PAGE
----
Bacon’s bottom line: If you want to recreate Jesus’ birth and stay true to a Gospel account, you can do one of two things. You can show the baby Jesus in a manger with Mary, Joseph, at least a couple of young siblings (though we’re not exactly sure which ones), three shepherds, and some sheep, goats and donkeys. No wise men, no angels, no gleaming star. Or you can display him in a house with family members and three wise men. No shepherds, no angels, no menagerie. But you can’t have it both ways.

Who knows. If you came up with a manger scene based on the literary sources, the killjoys might have no grounds for banning your manger scene off the courthouse lawn. You could say it isn’t religious — it’s historical.

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24 responses to “Not Your Usual Grounds for Protesting Manger Scenes

  1. Um could have been another manger. Its actually assumed that other barnyard animals were present. They just weren’t named. Could have been different set of angels sent at different times. The Bible only describes 2 types of angels with wings: cherubim (Exodus 25:20; Ezekiel 10) and seraphim (Isaiah 6). Marks’ writing was before Matthew and Luke. They arranged the material more to topics and logical grounds rathern than chronological. Papias said that Mark wrote accurately but not in chrono order the traditions he got from Peter. Literary style is different for different writers. Matthew abbreviated a story that Luke didn’t (centurion in around 7th/8th chapters). Try Wimer’s explanation of the birth time line: http://robertwimer.com/birth-jesus-christ-matthew-luke-timeline/. No need to warn the family as Joseph was told in a dream. The reason they might not have said anything is God caused them to forget so He could tell Joseph or they were so excited it slipped their minds. The money wouldn’t have been central to the story: hence left out. The issue on the brothers and sisters has to do with the Greek interpretation of the words. The Catholic church said it meant “cousins” and it means brother/sisters. They were born of Joseph and Mary. They would have been younger: Jesus was the “first born”.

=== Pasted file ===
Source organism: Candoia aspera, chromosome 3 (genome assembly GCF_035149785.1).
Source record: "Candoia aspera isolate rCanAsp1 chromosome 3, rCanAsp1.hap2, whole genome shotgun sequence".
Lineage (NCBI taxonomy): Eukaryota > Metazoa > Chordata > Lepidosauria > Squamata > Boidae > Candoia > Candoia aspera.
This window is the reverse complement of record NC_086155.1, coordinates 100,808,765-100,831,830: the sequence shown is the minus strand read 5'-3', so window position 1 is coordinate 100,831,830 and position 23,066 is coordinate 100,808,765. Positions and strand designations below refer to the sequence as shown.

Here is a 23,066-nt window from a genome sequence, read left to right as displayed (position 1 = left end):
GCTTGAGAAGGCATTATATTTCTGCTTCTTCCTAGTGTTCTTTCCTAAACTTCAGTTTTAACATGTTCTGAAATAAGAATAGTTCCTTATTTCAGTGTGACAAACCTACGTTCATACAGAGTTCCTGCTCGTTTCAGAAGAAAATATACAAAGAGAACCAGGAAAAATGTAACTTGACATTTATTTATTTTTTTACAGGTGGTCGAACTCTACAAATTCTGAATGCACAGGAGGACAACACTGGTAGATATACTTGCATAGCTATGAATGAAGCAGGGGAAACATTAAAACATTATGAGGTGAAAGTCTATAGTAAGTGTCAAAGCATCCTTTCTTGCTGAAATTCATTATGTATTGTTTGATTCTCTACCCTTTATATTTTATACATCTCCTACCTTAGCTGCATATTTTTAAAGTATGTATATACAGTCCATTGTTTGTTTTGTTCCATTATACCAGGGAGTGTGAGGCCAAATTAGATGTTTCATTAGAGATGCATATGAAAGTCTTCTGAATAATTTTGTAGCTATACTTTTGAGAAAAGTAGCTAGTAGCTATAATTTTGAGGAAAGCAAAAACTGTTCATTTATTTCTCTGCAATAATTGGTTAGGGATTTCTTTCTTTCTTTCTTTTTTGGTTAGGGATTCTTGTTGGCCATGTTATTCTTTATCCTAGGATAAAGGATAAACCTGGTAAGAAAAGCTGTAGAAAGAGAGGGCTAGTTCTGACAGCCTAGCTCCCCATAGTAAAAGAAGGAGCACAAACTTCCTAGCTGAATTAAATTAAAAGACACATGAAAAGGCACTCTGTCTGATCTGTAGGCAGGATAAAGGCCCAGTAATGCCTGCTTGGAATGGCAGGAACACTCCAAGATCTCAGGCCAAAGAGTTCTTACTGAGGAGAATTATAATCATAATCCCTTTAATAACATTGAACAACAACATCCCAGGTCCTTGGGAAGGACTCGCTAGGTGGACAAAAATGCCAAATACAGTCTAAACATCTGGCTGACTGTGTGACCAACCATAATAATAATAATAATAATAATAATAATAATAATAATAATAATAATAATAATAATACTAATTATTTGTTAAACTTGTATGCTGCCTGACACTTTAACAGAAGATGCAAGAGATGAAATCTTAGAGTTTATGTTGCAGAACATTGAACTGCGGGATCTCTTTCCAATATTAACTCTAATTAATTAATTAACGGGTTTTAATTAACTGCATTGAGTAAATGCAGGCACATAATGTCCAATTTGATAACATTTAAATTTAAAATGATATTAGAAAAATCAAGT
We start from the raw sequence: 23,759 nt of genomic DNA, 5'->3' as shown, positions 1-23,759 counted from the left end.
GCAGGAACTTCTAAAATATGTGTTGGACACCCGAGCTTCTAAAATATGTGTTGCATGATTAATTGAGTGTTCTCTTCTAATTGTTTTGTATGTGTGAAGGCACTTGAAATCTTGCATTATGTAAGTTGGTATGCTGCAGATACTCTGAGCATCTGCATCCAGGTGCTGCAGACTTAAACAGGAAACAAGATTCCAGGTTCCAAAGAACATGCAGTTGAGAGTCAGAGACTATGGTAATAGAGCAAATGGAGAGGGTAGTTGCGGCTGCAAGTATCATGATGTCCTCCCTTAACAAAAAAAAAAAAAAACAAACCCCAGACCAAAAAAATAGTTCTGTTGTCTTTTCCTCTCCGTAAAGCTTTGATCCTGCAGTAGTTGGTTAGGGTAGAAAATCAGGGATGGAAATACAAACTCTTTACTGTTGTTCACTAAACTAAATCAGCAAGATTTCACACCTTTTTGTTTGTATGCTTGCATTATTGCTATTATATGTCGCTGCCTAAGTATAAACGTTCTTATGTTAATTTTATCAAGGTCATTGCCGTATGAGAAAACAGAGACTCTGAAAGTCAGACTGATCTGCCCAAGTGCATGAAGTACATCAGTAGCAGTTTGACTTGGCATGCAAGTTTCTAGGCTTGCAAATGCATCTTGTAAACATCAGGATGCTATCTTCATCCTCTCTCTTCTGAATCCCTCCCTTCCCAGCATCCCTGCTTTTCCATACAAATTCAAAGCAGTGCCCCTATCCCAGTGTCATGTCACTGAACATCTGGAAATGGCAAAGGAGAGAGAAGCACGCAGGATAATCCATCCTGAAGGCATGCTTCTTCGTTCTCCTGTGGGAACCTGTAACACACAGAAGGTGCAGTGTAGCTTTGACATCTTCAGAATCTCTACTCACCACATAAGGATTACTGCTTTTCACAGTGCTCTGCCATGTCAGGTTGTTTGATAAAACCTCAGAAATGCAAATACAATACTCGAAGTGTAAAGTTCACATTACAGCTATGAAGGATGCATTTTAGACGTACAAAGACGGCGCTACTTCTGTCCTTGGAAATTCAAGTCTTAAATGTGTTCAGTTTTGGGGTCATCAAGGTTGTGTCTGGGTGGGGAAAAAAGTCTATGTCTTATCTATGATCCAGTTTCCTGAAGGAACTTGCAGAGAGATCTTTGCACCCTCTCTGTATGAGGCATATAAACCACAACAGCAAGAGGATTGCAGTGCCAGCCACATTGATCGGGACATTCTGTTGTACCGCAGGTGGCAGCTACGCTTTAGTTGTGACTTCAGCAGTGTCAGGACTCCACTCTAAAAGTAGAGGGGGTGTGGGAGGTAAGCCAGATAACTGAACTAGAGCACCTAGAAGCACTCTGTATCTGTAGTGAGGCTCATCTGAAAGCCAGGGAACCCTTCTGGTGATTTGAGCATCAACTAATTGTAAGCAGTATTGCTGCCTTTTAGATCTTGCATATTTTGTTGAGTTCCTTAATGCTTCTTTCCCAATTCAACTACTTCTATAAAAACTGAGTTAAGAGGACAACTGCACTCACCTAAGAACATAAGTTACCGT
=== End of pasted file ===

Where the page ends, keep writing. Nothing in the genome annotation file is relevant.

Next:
2. I’ve always enjoyed the Christmas carol, “In The Bleak Midwinter” — written by Christina Rossetti and set to music by Gustav Holst; a favorite in the Episcopal Hymnal. “Snow, on snow, on snow.” The carol makes a wonderful point about what it is we are all called to give at Christmastime.

    There is no snow in Bethlehem. Never was. Historical accuracy is not the point of the carol. It isn’t the point of the Gospels, either. To the extent we have independent verification of the different Gospel accounts in the meager contemporaneous Roman and Hebrew records that survive, we can affirm only the broadest outlines of Jesus’ historical life and death. But proof is not the point of having faith, is it?

  3. Agreed, Acbar, to argue which of the gospel accounts is more or less historical is to argue over the unprovable; to seek to reconcile the birth accounts (or lack of an account) is to miss the point. Each of the four that now survive in the canon was written with a different audience and thus had different emphasis. Matching the birth of Jesus with earlier Jewish messianic prophecy was paramount for Jewish readers. Signs, miracles and portents of future majesty and divine favor were considered essential elements for an audience of non-Jews. The audience for Luke-Acts was gentile. Mark (the first author) and John (the final one) have no birth account. Art history is not exegesis.